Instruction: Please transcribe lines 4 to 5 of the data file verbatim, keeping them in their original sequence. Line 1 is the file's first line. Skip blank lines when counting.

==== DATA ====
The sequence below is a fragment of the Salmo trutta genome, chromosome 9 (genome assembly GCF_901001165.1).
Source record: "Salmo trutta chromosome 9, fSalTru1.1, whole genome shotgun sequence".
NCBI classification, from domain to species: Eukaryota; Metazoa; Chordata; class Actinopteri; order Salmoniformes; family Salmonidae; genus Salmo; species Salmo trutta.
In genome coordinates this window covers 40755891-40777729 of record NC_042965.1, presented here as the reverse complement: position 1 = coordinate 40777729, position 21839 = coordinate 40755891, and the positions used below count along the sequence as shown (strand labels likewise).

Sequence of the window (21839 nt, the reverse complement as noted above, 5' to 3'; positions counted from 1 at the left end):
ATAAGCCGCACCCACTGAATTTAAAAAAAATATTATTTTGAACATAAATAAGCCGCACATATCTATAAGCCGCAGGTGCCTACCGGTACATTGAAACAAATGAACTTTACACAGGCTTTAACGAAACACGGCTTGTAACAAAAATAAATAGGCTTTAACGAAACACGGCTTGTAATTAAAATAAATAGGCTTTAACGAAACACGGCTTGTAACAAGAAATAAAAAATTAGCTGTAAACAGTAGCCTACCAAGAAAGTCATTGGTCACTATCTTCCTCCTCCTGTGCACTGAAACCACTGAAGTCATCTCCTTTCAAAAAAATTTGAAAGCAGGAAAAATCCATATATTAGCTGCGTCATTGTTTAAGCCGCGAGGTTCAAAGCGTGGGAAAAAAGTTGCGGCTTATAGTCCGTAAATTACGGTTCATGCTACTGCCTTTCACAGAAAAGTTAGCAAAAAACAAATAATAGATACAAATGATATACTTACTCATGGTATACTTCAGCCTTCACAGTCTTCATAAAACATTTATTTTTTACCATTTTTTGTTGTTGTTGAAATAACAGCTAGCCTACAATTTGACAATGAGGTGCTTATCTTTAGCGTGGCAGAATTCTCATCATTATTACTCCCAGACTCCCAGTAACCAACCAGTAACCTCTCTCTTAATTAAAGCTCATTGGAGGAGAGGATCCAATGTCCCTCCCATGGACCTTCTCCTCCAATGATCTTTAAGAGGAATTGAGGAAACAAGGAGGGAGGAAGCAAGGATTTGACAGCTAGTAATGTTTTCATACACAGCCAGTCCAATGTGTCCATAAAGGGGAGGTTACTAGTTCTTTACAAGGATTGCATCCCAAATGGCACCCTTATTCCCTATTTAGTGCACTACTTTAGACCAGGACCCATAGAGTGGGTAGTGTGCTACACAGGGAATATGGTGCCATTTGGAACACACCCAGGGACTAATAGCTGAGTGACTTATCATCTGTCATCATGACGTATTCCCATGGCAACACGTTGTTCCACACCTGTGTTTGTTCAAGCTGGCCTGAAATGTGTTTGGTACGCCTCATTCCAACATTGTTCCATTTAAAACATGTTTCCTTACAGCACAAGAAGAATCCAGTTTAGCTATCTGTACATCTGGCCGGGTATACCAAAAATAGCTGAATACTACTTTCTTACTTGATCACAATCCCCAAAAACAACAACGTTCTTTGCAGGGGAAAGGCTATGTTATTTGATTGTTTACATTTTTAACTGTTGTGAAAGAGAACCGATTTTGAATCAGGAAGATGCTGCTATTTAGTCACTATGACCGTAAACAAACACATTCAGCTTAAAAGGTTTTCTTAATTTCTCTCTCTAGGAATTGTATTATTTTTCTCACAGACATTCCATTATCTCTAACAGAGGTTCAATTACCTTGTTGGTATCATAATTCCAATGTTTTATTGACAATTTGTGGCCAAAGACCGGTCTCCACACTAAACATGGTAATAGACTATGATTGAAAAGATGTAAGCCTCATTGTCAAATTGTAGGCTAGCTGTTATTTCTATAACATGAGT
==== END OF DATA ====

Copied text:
In genome coordinates this window covers 40755891-40777729 of record NC_042965.1, presented here as the reverse complement: position 1 = coordinate 40777729, position 21839 = coordinate 40755891, and the positions used below count along the sequence as shown (strand labels likewise).

Sequence of the window (21839 nt, the reverse complement as noted above, 5' to 3'; positions counted from 1 at the left end):